Information für die Wissenschaft Nr. 19 | 25. April 2018
Priority Programme “Molecular Mechanisms of Functional Phase Separation” (SPP 2191)
In March 2018, the Senate of the Deutsche Forschungsgemeinschaft (DFG, German Research Foundation) established the Priority Programme “Molecular Mechanisms of Functional Phase Separation” (SPP 2191). The programme is designed to run for six years. The present call invites proposals for the first three-year funding period.
Phase separation of proteins and RNA is emerging as a common biophysical principle underlying the formation of membrane-less organelles/condensates in the cell. The extent to which cells exploit phase separation in response to changes in the cellular environment and the cell cycle as a mechanism to create new and tailored functions has become apparent only in the past decade. Cells use phase separation to build and tune dynamic membrane-less organelles by exploiting properties that are often encoded in the intrinsically disordered regions of the proteins involved and RNA. Compartments formed by phase separation are reversible and highly dynamic, and continuously exchange molecules with their surroundings. These properties require us to rethink the organisation of cells and to modify our existing concepts of compartmentalisation and regulation of cellular functions. To investigate the newly emerging concepts, we need to develop new tools and approaches and combine cell biology and biophysics with biochemical reconstitution as well as theory and modelling. This also creates a great opportunity for the life sciences to harness the knowledge that already exists in the physical sciences, but mostly for non-biological systems.
The overarching goal of this Priority Programme is to unravel the molecular mechanisms and physiological functions that are driven by phase separation. Hence, desired projects include:
- Studies that address how biomolecular condensates give rise to novel molecular function and/or how this can influence/determine cellular functions.
- Studies that address how phase separation processes are regulated. Such studies can also be linked to how phase-separated compartments can become dysfunctional during ageing or in disease.
- Technology development and/or theoretical studies to investigate dynamics, structure and emerging properties (such as material, biophysical properties or function) of biomolecular condensates. Those should not be solely descriptive but rather coupled to studies of molecular mechanism and biological function of the condensed state.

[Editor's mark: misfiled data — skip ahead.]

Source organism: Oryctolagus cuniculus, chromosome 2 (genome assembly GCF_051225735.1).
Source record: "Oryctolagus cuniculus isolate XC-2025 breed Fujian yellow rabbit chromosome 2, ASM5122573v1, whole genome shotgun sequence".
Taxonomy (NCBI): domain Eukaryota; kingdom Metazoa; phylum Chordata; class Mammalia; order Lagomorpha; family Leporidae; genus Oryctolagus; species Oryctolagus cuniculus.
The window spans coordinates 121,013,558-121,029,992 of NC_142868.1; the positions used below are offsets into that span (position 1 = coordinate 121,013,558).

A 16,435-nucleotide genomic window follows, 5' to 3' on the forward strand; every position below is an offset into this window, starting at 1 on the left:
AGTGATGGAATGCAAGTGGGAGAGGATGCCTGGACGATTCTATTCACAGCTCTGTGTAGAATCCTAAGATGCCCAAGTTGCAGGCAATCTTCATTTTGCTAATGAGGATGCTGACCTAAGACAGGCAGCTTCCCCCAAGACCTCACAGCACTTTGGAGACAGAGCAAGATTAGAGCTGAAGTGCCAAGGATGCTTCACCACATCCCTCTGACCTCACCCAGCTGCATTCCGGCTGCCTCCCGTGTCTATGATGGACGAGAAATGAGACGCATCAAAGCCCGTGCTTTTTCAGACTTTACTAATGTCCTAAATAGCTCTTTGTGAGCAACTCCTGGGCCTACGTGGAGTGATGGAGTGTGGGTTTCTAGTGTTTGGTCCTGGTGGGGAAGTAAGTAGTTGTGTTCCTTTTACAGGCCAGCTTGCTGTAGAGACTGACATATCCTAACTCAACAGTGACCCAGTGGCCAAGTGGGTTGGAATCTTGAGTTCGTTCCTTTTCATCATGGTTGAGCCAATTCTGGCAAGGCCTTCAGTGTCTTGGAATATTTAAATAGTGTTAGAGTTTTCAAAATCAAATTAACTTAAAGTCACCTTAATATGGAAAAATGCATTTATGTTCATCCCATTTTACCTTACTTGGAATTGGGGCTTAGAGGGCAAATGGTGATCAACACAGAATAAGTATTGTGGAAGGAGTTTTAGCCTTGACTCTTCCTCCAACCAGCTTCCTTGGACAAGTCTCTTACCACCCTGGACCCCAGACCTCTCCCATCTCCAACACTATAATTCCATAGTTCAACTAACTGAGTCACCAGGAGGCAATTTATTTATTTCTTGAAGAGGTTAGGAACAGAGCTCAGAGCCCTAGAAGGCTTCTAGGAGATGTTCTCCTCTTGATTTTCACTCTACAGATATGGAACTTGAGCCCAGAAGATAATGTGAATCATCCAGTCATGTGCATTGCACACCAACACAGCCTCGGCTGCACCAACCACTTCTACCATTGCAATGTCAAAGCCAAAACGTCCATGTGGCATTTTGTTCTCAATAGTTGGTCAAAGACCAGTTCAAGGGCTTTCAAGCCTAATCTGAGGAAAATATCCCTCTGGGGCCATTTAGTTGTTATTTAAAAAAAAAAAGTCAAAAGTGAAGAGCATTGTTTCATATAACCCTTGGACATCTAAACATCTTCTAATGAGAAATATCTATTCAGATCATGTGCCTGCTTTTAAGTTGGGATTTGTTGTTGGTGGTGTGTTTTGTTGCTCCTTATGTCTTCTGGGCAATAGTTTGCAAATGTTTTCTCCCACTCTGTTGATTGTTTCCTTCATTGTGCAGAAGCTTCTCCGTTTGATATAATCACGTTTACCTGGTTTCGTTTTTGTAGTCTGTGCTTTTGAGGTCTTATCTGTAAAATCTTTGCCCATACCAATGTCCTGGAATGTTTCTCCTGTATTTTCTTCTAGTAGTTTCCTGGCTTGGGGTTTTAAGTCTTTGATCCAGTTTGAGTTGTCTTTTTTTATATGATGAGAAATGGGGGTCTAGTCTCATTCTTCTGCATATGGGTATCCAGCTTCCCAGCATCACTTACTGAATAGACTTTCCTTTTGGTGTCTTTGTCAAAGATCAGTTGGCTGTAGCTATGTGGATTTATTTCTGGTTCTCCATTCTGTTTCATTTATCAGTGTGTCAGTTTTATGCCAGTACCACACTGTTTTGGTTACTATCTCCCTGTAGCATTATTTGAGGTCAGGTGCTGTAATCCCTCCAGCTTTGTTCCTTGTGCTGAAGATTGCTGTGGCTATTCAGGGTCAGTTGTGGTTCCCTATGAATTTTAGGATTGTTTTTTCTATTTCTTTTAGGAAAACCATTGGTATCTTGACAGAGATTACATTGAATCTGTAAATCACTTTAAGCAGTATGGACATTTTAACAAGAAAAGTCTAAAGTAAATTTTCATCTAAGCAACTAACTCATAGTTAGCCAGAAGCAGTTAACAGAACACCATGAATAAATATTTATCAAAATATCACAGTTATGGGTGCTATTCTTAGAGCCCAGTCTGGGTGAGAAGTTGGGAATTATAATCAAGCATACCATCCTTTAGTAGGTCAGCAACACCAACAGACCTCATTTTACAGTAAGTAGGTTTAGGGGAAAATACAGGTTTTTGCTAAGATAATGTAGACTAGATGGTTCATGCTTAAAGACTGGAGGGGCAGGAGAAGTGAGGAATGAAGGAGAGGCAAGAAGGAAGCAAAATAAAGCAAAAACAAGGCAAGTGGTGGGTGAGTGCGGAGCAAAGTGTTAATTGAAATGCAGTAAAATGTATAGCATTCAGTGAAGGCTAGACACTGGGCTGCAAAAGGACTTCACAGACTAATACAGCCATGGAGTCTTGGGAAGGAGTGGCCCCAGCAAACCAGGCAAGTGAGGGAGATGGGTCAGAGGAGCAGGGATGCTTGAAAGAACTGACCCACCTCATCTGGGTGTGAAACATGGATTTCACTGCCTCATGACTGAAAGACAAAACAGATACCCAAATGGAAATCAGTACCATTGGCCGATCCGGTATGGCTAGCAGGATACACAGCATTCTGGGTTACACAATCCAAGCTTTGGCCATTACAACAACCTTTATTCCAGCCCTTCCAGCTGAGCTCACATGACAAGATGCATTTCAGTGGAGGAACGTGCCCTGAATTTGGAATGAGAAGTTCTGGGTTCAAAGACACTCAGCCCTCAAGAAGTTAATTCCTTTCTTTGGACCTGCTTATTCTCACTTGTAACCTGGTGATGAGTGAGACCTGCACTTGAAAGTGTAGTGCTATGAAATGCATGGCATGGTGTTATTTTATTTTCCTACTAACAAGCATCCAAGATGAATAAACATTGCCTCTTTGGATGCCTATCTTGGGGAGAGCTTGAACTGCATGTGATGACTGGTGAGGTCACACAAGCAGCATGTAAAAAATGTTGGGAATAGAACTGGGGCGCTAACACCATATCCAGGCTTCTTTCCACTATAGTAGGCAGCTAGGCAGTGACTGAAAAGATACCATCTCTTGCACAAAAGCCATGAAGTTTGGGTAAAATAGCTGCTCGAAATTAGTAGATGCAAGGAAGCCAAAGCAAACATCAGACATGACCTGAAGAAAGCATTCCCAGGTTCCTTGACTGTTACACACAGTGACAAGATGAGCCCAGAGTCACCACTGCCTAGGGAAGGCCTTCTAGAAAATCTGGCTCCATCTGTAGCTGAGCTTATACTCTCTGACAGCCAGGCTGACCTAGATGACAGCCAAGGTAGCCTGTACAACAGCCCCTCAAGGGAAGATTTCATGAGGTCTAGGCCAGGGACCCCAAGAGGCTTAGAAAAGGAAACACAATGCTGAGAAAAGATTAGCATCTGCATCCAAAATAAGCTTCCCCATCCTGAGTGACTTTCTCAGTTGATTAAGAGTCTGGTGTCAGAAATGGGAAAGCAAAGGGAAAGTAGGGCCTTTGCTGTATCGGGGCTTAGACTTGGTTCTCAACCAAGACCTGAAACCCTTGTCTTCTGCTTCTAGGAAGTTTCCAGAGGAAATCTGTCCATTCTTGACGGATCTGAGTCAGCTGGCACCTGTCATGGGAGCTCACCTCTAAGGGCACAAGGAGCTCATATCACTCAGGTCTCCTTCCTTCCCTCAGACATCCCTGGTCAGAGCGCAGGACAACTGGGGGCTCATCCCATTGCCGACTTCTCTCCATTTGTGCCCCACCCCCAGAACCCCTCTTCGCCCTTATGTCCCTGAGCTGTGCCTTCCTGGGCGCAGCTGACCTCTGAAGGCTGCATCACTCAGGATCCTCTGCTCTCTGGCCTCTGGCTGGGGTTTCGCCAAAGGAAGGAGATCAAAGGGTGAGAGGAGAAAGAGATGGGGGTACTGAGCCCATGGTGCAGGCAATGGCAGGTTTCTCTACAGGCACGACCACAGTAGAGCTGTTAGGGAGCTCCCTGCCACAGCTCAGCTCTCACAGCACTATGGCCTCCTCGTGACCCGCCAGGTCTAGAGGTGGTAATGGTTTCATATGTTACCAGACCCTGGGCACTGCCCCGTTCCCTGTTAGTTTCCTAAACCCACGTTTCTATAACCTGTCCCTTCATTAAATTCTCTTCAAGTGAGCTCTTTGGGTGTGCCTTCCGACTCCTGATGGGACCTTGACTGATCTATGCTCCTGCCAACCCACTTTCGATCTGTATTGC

Besides individual proposals, the Priority Programme will also fund particular innovative cross-disciplinary tandem (or small group) research projects, involving e.g. a cell biologist or biochemist paired with a polymer physicist, material scientist, physical chemist, theoretician or modeller.
In order to keep a sharp focus of the Priority Programme, we do not aim to fund studies addressing mainly research on:
- amyloid-like aggregates that do not form by aberrant phase separation events; this includes studies on oligomeric states that precede amyloid or non-amyloid aggregates,
- studies in which the focus is merely on the disordered state of an intrinsically disordered protein (IDP), but no function directly linked to the condensed state is investigated as well as protein folding research, in which the mode of action is established by IDP transition to a folded state and no apparent link to phase separation is made,
- studies on biological processes that are merely spatially associated with membrane-less compartments (e.g. transcription in nucleoli) but are not targeted towards deciphering the relevance and molecular mechanisms underlying phase separation.
Proposals must be written in English and submitted to the DFG by 7 August 2018. Please note that proposals can only be submitted via elan, the DFG’s electronic proposal processing system. To enter a new project within the existing Priority Programme, go to Proposal Submission – New Project/Draft Proposal – Priority Programmes and select “SPP 2191” from the current list of calls.
In preparing your proposal, please review the programme guidelines (form 50.05, section B) and follow the proposal preparation instructions (form 54.01). These forms can either be downloaded from our website or accessed through the elan portal. In addition to submitting your proposal through elan, please send an electronic copy to the programme coordinator.
Applicants must be registered in elan prior to submitting a proposal to the DFG. If you have not yet registered, please note that you must do so by 31 July 2018 to submit a proposal under this call; registration requests received after this time cannot be considered. You will normally receive confirmation of your registration by the next working day. Note that you will be asked to select the appropriate Priority Programme call during both the registration and the proposal process.
More information on the Priority Programme is available under:
The elan system can be accessed at:
DFG forms 50.05 and 54.01 can be downloaded at:
For scientific enquiries please contact the Priority Programme coordinator:
- Professor Dr. Edward A. Lemke,
Departments of Biology and Chemistry, Pharmacy and Geosciences
Johannes Gutenberg-University Mainz,
Institute of Molecular Biology,
55128 Mainz, Germany
Tel. +49 6221 3878536
Link auf E-Mailedlemke@uni-mainz.de
Questions on the DFG proposal process can be directed to:
- Nikolai Raffler,
Tel. +49 228 885-2441,
Link auf E-Mailnikolai.email@example.com
- Sandra Nitz,
Tel. +49 228 885-2108,
Link auf E-Mailsandra.firstname.lastname@example.org
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